Written by: Eddie Romero, Jerome Small (screenplay), H.G. Wells (novel)
Directed by: Eddie Romero
Starring: John Ashley, Pat Woodell, and Charles Macaulay
Reviewed by: Brett Gallman (@brettgallman)
Test Tube terrors... half beast, all monster!
You don’t have to look very hard to see the potential appeal of The Twilight People. While Eddie Romero isn’t the first name that rolls off of your tongue when discussing cult filmmakers, the Filipino exploitation maven was something of a pioneer, helming a slew of movies that were instrumental in ushering in a new, gore-soaked era for horror. Many of these fell under the umbrella of his Blood Island movies, a sort of unofficial “series” of splatter movies set in exotic Filipino locales that allowed Romero and his frequent collaborators to indulge their gruesome, envelope-pushing whims. In many ways, The Twilight People closes the loop on this cycle: arriving 13 years after Romero’s initial, Dr. Morneau-inspired Terror is a Man, the director returned to H.G. Well’s classic tale, this time with over a decade of experience, and Roger Corman in tow (at least unofficially, since frequent collaborator Lawrence Woolner took this project to Dimension after hatching the project alongside the King of the Bs). Unfortunately, however, it feels more like a perfunctory, dull epilogue to this run rather than an emphatic punctuation mark, a disappointing turn of events considering how wild Romero’s other efforts often were.
For a brief moment, it looks like The Twilight People will follow suit, as it opens with a scuba diver exploring the ocean floor. Soon, he’s joined by a pair of other divers before he’s inexplicably fished right out of the sea and plopped onto a boat, where he learns he’s being kidnapped. We learn that this guy—adventurer and all-around tough guy Matt Farrell (John Ashley)--is wanted by Dr. Gordon (Charles Macaulay), an enigmatic scientist performing mysterious experiments on a remote island. Farrell quickly discovers he’s one of several captives that Dr. Gordon plans to conduct further experiments upon in his quest to create a super race of human-animal hybrids; naturally, he’s not inclined to have his brain removed, so he hatches a plan to escape, enlisting the mad doctor’s own daughter (Pat Woodell) to help jailbreak the other, poor unfortunate souls who have already been twisted into savage beasts.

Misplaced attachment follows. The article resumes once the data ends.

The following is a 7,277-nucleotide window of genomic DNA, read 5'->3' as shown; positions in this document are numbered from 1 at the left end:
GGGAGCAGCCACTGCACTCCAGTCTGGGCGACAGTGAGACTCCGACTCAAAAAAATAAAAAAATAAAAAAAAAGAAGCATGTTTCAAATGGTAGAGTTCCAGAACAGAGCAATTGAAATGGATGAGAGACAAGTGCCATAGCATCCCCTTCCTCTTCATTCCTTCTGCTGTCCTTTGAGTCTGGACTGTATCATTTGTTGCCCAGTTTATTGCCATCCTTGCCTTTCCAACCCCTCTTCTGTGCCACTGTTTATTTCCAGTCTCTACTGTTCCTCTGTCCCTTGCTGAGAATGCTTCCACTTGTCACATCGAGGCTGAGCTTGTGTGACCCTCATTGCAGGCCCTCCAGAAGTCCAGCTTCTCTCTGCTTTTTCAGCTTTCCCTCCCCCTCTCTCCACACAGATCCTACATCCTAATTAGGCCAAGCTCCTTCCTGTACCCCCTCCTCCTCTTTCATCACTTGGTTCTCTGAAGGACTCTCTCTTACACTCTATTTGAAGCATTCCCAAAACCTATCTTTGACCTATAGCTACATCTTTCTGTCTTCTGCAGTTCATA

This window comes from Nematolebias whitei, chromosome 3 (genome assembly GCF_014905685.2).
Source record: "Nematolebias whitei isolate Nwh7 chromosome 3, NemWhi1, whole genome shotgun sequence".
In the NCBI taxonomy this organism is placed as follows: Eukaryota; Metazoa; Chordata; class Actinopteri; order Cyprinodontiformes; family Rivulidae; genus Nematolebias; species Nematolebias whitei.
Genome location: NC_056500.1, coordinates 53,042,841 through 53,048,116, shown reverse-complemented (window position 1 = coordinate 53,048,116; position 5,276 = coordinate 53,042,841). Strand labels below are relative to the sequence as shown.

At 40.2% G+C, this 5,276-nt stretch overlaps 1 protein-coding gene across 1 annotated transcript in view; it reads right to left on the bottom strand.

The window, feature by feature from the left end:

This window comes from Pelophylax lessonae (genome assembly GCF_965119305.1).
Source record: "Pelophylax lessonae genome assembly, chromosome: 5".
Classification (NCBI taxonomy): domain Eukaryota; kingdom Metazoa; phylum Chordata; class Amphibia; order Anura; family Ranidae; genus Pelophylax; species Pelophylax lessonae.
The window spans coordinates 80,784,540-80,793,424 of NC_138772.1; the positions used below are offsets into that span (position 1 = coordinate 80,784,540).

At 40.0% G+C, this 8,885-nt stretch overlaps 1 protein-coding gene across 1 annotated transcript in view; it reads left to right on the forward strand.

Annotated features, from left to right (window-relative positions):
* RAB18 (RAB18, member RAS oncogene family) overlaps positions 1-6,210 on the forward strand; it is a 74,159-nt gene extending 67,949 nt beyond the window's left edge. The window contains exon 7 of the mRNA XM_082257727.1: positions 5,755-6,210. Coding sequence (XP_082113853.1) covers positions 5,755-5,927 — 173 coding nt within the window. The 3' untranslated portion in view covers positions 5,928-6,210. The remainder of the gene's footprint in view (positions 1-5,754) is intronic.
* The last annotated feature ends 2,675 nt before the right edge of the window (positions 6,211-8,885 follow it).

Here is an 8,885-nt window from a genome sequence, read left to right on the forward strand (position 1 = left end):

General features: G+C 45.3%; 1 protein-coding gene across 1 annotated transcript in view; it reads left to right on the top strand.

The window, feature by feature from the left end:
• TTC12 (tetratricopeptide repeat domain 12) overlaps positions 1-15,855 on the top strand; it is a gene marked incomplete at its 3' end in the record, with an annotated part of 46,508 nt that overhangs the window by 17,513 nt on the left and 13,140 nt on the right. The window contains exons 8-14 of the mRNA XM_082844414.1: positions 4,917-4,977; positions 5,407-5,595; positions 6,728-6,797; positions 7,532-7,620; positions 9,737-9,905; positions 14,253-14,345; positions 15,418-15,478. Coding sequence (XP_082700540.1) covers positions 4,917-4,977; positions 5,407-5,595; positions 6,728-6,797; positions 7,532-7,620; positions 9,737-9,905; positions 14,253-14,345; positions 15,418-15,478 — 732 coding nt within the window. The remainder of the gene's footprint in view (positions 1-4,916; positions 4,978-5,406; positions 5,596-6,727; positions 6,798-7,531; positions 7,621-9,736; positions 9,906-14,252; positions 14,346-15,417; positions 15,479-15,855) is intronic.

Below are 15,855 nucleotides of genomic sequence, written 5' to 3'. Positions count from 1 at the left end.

There’s not much more to Twilight People than that, something that shouldn’t be of much surprise considering how familiar this tale is. Even by 1972, it would have been old hat, and the adaptations the followed have only relegated it further into the dustbin of absurdity. Where those other versions offer some distinctive qualities—be it the genuine eeriness of Island of Lost Souls, the lush, pulpy thrills of AIP’s take, or the utter insanity of the Richard Stanley/John Frankenheimer fiasco—The Twilight People just trudges along, never finding anything approaching a pulse as it ticks off the expected story beats. Just about everything following that absurd shot of Ashley being scooped up out the water within the opening minutes is a deflating comedown: you wait for a hint of Romero’s typical brand of lurid grisliness, only to be met with cheap sets adorned with test tube brains and plasticine prison cells. Occasionally, a burst of violence—often accompanied by that distinct, painterly 70s bloodshed—tries to jolt the proceedings, but it comes across more like a kid trying to nudge a dead animal with a stick. “Do something,” you plea to The Twilight People, only to have it sleepily turn over on its other side, content to keep disappointing you.